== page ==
Some of the very best blogs are those that focus obsessively on just one topic -- and so it is with one of the newest additions to my blogroll, Yonah Freemark's "The Transport Politic." As you might guess -- it's all about the politics of mass transit, and while the rest of us have been watching the progress of the American Recovery and Reinvestment Act through various ideological or political or economic prisms, Freemark has cared only about what its passage might mean for mass transit funding.
And in something of a surprise, the very latest word is that the version of the bill currently agreed to by House and Senate negotiators includes $8 billion for high-speed railway construction, which is more than four times what was originally in the Senate version of the bill. There was no funding at all for high speed rail in the original House stimulus proposal.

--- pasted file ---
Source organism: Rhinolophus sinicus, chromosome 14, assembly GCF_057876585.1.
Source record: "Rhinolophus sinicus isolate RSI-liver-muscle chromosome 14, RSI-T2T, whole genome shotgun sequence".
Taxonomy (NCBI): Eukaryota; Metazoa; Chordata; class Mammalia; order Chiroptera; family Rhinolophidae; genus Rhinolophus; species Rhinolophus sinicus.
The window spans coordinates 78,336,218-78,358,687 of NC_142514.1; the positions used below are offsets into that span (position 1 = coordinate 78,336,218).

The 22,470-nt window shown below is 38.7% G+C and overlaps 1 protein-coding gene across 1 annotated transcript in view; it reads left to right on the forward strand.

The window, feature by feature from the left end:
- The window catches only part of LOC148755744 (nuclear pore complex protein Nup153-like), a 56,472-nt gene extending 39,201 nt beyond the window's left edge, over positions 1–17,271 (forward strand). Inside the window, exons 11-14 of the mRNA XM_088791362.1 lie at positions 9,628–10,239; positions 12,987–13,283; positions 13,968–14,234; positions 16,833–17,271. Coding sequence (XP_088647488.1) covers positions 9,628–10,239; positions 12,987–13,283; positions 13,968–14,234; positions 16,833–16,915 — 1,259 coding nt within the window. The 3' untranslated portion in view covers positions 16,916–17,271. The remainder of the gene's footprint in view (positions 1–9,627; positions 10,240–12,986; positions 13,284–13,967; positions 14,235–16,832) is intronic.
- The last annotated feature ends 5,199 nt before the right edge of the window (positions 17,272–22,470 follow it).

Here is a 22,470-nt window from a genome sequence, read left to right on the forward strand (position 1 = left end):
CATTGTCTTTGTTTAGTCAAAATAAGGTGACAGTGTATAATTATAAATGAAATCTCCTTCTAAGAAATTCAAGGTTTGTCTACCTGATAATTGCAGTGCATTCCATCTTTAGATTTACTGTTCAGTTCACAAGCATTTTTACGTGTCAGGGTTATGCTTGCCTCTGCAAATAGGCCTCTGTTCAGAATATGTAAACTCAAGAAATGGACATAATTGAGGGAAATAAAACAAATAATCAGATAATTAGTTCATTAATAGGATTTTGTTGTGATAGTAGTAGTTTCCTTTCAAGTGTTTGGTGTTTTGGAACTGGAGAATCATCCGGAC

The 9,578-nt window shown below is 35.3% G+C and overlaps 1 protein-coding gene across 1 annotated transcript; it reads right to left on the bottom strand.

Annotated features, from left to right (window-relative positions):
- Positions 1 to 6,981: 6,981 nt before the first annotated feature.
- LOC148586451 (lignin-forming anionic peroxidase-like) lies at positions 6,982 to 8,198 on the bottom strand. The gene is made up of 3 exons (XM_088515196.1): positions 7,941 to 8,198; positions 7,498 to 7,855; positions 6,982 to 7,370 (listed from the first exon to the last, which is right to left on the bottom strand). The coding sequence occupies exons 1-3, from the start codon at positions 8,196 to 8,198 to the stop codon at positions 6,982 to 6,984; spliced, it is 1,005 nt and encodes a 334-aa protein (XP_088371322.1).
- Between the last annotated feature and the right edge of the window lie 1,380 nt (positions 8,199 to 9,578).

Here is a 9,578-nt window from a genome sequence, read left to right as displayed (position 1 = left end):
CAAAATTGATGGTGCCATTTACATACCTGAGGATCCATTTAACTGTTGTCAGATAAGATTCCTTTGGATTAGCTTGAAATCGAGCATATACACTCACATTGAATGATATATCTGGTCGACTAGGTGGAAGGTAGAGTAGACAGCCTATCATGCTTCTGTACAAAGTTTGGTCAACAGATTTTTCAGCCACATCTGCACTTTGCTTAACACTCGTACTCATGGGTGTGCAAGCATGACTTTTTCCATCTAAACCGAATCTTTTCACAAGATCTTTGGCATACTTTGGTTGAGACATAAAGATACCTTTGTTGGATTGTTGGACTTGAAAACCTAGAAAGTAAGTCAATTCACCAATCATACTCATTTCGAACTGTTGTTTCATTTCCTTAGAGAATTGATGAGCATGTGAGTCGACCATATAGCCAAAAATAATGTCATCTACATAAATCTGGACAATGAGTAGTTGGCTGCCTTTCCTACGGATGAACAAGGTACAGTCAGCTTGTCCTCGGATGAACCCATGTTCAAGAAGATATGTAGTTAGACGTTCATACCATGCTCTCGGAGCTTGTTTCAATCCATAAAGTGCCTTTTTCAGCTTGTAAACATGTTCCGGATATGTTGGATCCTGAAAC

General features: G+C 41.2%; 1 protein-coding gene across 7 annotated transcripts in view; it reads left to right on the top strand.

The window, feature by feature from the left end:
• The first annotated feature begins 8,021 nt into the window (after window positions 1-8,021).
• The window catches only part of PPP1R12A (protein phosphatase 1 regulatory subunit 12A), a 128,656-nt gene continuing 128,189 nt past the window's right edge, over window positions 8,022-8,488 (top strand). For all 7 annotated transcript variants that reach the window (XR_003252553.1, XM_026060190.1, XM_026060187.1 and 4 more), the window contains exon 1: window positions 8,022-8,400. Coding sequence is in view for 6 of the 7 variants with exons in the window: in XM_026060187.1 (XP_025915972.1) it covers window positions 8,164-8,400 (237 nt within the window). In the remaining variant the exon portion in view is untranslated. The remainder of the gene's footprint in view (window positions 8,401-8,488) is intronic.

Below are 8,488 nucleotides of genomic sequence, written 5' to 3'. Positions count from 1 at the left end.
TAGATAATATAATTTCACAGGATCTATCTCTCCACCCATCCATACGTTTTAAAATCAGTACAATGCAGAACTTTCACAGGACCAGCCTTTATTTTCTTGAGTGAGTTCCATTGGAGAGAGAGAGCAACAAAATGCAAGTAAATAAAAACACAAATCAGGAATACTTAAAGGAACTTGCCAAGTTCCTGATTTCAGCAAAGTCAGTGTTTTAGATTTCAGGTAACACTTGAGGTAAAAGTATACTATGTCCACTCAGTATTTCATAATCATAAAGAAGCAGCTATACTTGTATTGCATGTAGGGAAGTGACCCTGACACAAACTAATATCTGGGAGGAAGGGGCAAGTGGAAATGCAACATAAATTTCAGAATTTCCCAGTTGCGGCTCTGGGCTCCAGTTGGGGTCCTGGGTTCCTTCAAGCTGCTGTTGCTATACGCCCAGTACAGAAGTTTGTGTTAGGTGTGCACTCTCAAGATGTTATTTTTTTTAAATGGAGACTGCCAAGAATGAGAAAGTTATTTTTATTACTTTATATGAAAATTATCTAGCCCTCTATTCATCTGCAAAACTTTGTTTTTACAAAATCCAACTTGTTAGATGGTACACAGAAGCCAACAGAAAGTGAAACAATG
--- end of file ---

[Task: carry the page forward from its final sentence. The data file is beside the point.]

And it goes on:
To what do we owe this? The Associated Press reports that President Obama and Senate Majority Leader Harry Reid, pushed hard for the funding in "late stage talks."
We have a pretty good idea of why Obama wanted it: On Tuesday he told an audience in Florida that the days of building "sprawl" were over, and the he would like to "see high speed rail where it can be constructed." High speed rail serves multiple Obama energy and environmental agendas.
But what about Reid, the senior senator from Nevada? Again, from the AP:
Reid's office issued a statement noting that a proposed Los Angeles-to-Las Vegas rail might get a big chunk of the money.
So, we can decrease our usage of fossil fuel-burning, greenhouse gas-belching automobiles, and cut the commute time for Southern Californian gamblers at the same time. Talk about hitting the jackpot!